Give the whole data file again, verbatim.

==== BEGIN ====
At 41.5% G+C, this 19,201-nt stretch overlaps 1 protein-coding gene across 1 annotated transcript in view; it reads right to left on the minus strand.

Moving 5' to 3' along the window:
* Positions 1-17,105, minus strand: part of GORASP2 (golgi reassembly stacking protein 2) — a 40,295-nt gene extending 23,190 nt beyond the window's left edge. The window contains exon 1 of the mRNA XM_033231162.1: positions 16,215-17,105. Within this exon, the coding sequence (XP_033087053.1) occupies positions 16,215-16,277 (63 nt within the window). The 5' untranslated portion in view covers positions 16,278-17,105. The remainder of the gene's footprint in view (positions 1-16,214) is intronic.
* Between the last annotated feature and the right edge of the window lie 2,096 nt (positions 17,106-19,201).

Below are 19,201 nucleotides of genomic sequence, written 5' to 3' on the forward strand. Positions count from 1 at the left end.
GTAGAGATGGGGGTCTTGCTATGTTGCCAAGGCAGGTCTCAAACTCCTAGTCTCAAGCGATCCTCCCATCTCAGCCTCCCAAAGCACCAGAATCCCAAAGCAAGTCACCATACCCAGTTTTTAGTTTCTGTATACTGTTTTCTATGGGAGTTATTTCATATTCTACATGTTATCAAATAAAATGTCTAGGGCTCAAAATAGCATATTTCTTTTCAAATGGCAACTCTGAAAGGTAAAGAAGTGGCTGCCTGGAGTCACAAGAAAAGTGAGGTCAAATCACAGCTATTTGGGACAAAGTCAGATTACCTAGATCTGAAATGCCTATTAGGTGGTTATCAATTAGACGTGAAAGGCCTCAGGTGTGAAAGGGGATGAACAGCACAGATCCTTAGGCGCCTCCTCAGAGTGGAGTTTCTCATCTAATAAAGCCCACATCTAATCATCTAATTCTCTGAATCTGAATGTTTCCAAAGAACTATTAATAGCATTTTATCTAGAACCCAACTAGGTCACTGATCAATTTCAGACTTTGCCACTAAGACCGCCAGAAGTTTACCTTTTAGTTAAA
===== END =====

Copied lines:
At 41.5% G+C, this 19,201-nt stretch overlaps 1 protein-coding gene across 1 annotated transcript in view; it reads right to left on the minus strand.

Moving 5' to 3' along the window:
* Positions 1-17,105, minus strand: part of GORASP2 (golgi reassembly stacking protein 2) — a 40,295-nt gene extending 23,190 nt beyond the window's left edge. The window contains exon 1 of the mRNA XM_033231162.1: positions 16,215-17,105. Within this exon, the coding sequence (XP_033087053.1) occupies positions 16,215-16,277 (63 nt within the window). The 5' untranslated portion in view covers positions 16,278-17,105. The remainder of the gene's footprint in view (positions 1-16,214) is intronic.
* Between the last annotated feature and the right edge of the window lie 2,096 nt (positions 17,106-19,201).

Below are 19,201 nucleotides of genomic sequence, written 5' to 3' on the forward strand. Positions count from 1 at the left end.
GTAGAGATGGGGGTCTTGCTATGTTGCCAAGGCAGGTCTCAAACTCCTAGTCTCAAGCGATCCTCCCATCTCAGCCTCCCAAAGCACCAGAATCCCAAAGCAAGTCACCATACCCAGTTTTTAGTTTCTGTATACTGTTTTCTATGGGAGTTATTTCATATTCTACATGTTATCAAATAAAATGTCTAGGGCTCAAAATAGCATATTTCTTTTCAAATGGCAACTCTGAAAGGTAAAGAAGTGGCTGCCTGGAGTCACAAGAAAAGTGAGGTCAAATCACAGCTATTTGGGACAAAGTCAGATTACCTAGATCTGAAATGCCTATTAGGTGGTTATCAATTAGACGTGAAAGGCCTCAGGTGTGAAAGGGGATGAACAGCACAGATCCTTAGGCGCCTCCTCAGAGTGGAGTTTCTCATCTAATAAAGCCCACATCTAATCATCTAATTCTCTGAATCTGAATGTTTCCAAAGAACTATTAATAGCATTTTATCTAGAACCCAACTAGGTCACTGATCAATTTCAGACTTTGCCACTAAGACCGCCAGAAGTTTACCTTTTAGTTAAA